I particularly loved how Peter Gasston used a dialogue style, accompanied with code snippets, rather than a step-by-step description of the code. Although I thought a more dialogue-oriented book wouldn't be as transparent or accessible, I found Gasston's writing style sophisticated, highly informative, and engaging. The "class-act" descriptor also comes into play with how Gasston reveals his research sources for the book, including review of browser documentation--and including updated documentation on his own site-- so that you can readily access the most recent developments in CSS3 on your own accord. Very generous!

Furthermore, Gasston's book covers much ground, including media queries (for design on mobile and other screens), new selectors (such as some that resemble very basic regular expressions), Web fonts, text drop shadows, border shadows, rounded border, border graphics, transparency, and 2-D and 3D transformations and animations. Also covered was the very impressive flexible box layout, which makes design so straightforward that any other convention seems to pale in comparison.

I was also very fond of Gasston's incorporation and explanation of the more mathematically oriented concepts such as transformations. He explains these concepts in such a manner that the math is more than accessible to both non-mathematically inclined individuals and highly skilled mathematicians alike. As a mathematician, two very minor, but welcome, difficulties I had with the math were that 1) CSS3 uses the Cartesian coordinate system, but the y-axis is inverted, as if flipped along the x-axis, which makes rotations in a different direction than that expected by the unit circle, and 2) the center of origin of the Cartesian coordinate system on graphics and such sometimes changed and thus the location of the origin in the examples was often a little nebulous for me. To address such common issues, however, Gasston brilliantly supplies a link to a tool that allows you to experiment with the transformations to get a stronger and solid sense of how they work.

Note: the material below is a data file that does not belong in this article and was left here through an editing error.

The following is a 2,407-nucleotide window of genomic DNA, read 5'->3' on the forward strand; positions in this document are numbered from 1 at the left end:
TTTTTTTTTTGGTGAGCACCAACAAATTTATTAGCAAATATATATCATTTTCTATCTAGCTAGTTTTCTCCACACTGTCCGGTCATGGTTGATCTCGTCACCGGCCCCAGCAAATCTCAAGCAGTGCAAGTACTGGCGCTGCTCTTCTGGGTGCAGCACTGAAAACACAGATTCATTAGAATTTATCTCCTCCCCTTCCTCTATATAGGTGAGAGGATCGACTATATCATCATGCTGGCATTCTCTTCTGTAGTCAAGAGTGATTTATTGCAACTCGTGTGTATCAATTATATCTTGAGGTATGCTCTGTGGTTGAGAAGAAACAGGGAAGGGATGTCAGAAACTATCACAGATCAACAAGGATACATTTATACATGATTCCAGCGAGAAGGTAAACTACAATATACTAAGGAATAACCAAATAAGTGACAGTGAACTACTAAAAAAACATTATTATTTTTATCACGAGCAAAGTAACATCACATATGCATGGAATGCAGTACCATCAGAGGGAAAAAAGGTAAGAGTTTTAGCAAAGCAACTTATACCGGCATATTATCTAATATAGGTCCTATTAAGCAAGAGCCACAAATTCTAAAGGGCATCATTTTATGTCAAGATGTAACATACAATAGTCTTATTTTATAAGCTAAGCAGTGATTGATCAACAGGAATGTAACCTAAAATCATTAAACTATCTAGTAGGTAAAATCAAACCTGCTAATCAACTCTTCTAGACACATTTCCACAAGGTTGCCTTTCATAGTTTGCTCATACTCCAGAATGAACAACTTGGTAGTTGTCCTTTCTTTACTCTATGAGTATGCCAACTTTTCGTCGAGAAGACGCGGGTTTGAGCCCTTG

Another highlight of the book was how Gasston concludes each chapter with a listing of browsers with indicators of whether or not they support the particular feature discussed and whether they require vendor prefixes (such as -moz- for Firefox). In the appendix, and as stated already, Gasston also fills the book with relevant links to resources for keeping current on browser support.